Herwig profoundly disagreed with this attitude, he said. He considered it vital for the implicated people, as well as for their descendants and for modern-day German society, to admit these suppressed aspects of their shared history, and to reflect upon them. When, in 2007, he learned that Martin Walser, the acclaimed author of dozens of novels, had joined the Nazi Party in 1944, he called Walser for an interview. Walser, like Genscher, said he had been enrolled in the party without his knowledge. Herwig was skeptical. "Now, with hindsight, you read these works by Grass and Martin Walser, and you see that they circled the truth again and again in their work without going to the very core; to their membership in the Nazi Party. Their own membership was the blind spot, the historical heart of darkness that couldn't be touched." When you read them, he said, "You can sense ittheir repressed membershipbetween the lines. It wants out."

In 2012, Herwig interviewed the postwar German Chancellor Helmut Schmidt, who was 93, but still "very sharp in mind and tongue" and asked him, "Why do you think people like Genscher even today won't admit to something as small as having applied to join the Nazi Party at 17, at the end of the war?" Schmidt answered in English. "He said to me: Tell a lie and stick to it.' I said What do you mean?' We continued in German, and he said, Once you've decided to lie, after 1945, it's very difficult later to tell the truth.' Earlier that year, Herwig had discovered at the National Archives that the U.S. government had continued keeping track of the Nazi pasts of members of the German government "as late as 1980." He asked Schmidt, he said, "Did you know the American government checked you out in 1980?' and he said, No, but I'm not surprised. There's no foolishness I'd put past American intelligence.' I said, This wasn't the CIA checking up on you; this was the State Department.' He said nothing. He just had another cigarette."

The story of the decades-long feigned tug of war over the Karteikarten is not only a German story, Herwig emphasizes, it's a "German-American story," he said. "The Americans analyzed the Nazi membership files as soon as they had them," he said. "I don't blame the Americans," he added. "They were good partners and responsible guardians of those documents, in the context of the Cold War, in which this sort of information could be used against people to considerable effect," he said. In his opinion: "The real culprits are the Germans."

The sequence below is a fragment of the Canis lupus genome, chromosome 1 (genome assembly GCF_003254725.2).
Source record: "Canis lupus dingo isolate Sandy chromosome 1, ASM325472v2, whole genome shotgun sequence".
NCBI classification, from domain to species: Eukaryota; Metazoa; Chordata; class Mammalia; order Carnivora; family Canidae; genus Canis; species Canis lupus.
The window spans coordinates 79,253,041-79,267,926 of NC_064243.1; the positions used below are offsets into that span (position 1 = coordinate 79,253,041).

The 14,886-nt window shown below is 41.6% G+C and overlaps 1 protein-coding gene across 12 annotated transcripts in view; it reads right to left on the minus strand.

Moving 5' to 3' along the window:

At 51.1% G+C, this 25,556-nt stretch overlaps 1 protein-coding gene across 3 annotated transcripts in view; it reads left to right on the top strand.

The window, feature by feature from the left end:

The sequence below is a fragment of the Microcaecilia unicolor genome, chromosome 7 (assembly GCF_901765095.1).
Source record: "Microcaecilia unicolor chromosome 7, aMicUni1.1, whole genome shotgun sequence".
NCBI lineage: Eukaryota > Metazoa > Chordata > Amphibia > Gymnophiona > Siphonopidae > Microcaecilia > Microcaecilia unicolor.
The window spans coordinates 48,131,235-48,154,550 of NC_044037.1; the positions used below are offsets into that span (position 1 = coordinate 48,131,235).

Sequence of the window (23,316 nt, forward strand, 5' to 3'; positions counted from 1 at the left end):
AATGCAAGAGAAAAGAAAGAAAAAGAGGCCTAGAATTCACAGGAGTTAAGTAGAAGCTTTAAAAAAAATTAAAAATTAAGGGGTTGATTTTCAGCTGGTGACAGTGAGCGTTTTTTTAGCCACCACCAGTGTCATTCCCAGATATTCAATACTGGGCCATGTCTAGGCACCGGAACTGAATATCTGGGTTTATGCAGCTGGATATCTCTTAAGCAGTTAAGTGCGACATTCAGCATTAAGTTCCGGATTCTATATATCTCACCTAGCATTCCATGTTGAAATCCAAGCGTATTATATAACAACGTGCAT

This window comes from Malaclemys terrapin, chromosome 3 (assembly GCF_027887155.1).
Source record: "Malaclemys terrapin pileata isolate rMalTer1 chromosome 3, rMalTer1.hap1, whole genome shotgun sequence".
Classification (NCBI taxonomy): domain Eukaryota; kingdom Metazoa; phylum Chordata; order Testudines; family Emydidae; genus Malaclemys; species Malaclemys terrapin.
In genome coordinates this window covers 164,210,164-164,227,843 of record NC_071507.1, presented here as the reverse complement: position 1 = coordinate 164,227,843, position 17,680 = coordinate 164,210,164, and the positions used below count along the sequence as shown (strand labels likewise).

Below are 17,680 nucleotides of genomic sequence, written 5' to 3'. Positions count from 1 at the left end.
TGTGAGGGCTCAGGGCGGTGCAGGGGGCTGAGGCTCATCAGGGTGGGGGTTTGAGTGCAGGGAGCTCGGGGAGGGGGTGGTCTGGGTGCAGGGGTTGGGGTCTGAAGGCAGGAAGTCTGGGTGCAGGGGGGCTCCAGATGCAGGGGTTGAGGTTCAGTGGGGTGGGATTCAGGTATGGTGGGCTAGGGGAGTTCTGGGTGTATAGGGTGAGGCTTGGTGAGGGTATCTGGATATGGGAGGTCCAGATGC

Back in the mid-1940s, when American officials in Berlin were engaged in denazifacation, they discovered that "one lie had very common currency among Germans who were asked about their affiliation with the Nazi regime," Herwig said. "They would say they became members of the Nazi Party without their knowledge. This myth came about in 1946 or 1947, and still is told today. It is not true," he said firmly. "I'm flabbergasted that this lie, this excuse, that came into currency in 1945, after the Americans arrived and swept across Europe, is still current."

It was only three years ago, when he was 37, that Malte Herwig found out that his own grandfathers had both been Nazi Party members. How did he unearth this long-buried secret? "It was very simple," he said. "I just asked. My family had never volunteered the information, but as soon as I asked, they didn't hesitate to answer. That is the main reason I wrote this book," he said. "I wanted people to start asking the right questions, not only in my family, but in the Bundesrepublik as a whole."
"Let me issue and control a nation's money and I care not who writes the laws. - Mayer Rothschild
"Civil disobedience is not our problem. Our problem is civil obedience! People are obedient in the face of poverty, starvation, stupidity, war, and cruelty. Our problem is that grand thieves are running the country. That's our problem!" - Howard Zinn
"If there is no struggle there is no progress. Power concedes nothing without a demand. It never did and never will" - Frederick Douglass